Kathmandu, December 3
A four-day international conference on ‘Understanding Climate Change and Enabling Climate Action in the Hindu Kush Himalaya’ began in Kathmandu today with participation of more than 400 experts from around the world.
The Ministry of Population and Environment and International Centre for Integrated Mountain Development are jointly organising the conference, which was inaugurated by President Bidhya Devi Bhandari. The conference will focus on ideas and solutions to create effective and sustainable changes to improve mountain livelihoods.
Speaking at the inauguration session, Minister for Population and Environment Mithila Chaudhary expressed her hope that the outcomes of conference would contribute to improve the socio-economic conditions of the people living in the Hindu Kush-Himalayan region.
Similarly, Secretary at the ministry Prakash Mathema said the adverse impacts of climate change and other drivers of change posed serious threats to development efforts, so urgent actions were required from all to build resilience of people and ecosystems.
During the conference, participant groups will discuss ideas for strengthening the fragile environments and communities of the Hindu Kush Himalaya, a mountain range that spans from Afghanistan to Myanmar.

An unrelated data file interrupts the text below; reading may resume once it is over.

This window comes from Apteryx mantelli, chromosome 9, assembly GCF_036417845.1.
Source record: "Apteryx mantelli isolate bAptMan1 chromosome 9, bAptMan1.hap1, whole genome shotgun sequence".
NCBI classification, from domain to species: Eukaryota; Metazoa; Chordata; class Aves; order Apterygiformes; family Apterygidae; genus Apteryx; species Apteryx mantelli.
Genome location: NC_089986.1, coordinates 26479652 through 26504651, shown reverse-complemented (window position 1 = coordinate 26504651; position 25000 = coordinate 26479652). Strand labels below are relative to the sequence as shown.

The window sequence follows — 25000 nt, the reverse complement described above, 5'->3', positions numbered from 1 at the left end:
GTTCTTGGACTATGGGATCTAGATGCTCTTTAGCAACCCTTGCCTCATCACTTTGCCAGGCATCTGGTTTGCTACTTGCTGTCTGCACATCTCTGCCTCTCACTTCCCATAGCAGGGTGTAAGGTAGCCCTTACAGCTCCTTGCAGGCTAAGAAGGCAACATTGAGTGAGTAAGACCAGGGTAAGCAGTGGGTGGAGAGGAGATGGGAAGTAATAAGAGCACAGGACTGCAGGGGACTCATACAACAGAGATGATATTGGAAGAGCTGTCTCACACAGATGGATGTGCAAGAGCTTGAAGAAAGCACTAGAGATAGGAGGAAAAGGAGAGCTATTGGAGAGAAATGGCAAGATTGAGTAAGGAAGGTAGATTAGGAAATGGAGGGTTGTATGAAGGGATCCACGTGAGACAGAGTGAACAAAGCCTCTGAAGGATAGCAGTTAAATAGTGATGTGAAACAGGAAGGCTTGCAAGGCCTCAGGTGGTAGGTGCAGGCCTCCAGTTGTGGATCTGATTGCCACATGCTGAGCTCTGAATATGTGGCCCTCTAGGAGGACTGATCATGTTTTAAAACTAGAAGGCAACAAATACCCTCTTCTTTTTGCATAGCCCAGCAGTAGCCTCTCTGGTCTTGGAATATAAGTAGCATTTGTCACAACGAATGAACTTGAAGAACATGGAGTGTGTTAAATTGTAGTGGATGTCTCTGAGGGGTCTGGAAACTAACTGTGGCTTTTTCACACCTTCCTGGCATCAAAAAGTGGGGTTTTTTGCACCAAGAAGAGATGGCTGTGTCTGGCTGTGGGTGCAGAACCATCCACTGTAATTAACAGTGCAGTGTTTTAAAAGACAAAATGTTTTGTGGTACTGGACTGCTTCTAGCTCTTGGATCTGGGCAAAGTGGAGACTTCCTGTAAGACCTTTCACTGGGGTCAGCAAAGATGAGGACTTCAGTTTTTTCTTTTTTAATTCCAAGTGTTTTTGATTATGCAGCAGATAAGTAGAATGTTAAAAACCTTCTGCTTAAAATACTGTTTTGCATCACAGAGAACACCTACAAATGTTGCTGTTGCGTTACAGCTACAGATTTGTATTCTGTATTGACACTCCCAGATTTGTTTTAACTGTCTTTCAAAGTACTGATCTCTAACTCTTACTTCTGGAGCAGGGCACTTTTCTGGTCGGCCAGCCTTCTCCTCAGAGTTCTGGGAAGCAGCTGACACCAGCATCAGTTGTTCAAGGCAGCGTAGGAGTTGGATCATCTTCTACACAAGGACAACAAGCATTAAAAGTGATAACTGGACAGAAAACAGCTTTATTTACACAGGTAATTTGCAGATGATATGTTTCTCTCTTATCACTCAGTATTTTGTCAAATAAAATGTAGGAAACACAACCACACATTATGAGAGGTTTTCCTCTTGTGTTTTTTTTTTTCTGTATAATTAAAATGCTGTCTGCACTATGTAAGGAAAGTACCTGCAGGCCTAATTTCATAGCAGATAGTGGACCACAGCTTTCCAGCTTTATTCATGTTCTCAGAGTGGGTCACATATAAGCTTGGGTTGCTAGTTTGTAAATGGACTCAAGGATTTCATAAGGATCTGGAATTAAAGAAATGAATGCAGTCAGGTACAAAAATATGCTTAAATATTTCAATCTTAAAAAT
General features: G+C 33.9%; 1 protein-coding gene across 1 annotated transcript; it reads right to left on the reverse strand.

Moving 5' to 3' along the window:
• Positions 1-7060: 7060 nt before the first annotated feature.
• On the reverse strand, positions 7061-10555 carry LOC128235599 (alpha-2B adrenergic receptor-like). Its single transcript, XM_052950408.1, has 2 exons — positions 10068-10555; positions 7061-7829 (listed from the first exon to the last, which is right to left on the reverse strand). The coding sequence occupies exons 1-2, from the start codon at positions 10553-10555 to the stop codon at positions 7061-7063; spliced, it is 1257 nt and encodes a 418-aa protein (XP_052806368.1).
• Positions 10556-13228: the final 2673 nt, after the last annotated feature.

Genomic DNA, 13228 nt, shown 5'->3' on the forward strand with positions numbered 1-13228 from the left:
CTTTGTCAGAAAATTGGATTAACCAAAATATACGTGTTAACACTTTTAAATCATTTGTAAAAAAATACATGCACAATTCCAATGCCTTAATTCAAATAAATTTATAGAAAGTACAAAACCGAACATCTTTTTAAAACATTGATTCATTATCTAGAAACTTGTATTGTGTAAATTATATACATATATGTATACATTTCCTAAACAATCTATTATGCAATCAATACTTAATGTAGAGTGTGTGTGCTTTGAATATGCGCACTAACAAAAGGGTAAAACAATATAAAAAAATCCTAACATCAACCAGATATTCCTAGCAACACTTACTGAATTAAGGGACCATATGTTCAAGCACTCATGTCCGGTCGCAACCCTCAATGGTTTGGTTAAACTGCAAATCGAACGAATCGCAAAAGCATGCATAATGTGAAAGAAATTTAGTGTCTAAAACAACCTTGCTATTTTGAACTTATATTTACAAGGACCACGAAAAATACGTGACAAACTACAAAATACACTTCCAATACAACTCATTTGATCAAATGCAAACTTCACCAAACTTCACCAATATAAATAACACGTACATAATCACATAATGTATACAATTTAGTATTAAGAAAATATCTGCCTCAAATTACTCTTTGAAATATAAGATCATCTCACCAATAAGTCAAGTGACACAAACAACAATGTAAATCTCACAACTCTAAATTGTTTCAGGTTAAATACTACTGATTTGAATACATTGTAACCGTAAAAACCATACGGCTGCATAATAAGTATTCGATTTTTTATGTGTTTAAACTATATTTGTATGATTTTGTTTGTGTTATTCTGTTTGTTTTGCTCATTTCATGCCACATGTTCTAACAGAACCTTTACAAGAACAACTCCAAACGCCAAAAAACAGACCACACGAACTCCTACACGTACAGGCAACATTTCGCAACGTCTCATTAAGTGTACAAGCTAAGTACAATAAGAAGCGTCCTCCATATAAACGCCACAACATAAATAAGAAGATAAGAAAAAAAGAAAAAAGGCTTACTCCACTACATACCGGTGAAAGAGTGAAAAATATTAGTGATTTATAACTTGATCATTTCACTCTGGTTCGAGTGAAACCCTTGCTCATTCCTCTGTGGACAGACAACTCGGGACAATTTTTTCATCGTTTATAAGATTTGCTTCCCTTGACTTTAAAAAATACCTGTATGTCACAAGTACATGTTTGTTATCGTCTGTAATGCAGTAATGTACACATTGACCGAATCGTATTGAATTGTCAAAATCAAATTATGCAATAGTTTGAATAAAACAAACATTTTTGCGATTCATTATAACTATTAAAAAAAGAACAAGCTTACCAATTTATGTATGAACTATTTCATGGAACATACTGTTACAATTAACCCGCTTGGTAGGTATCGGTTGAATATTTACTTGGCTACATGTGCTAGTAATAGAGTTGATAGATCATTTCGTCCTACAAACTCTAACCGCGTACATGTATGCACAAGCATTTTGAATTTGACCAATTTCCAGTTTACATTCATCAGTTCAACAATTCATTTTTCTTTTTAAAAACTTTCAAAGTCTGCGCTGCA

The HKH sources 10 major river systems in Asia that provide water, ecosystem services, and livelihoods to more than 210 million people. The region holds and distributes water for more than 1.3 billion people living in downstream river basins.
Climate change and other drivers of change in the HKH have already begun to impact ecosystems and communities increasing vulnerability and exposure to natural disasters such as floods, droughts and landslides.
Resilience is the ability of communities and ecosystems to be prepared for shocks, recover from shocks and “bounce forward” to emerge stronger than before. ICIMOD and its partners have been working on developing solutions for resilience building, promoting regional cooperation and enhancing knowledge for sustainable mountain development.
For an effective response to the complex challenges facing the HKH, multiple actors need to come together and share knowledge, and develop collective vision for the region.
A version of this article appears in print on December 04, 2017 of The Himalayan Times.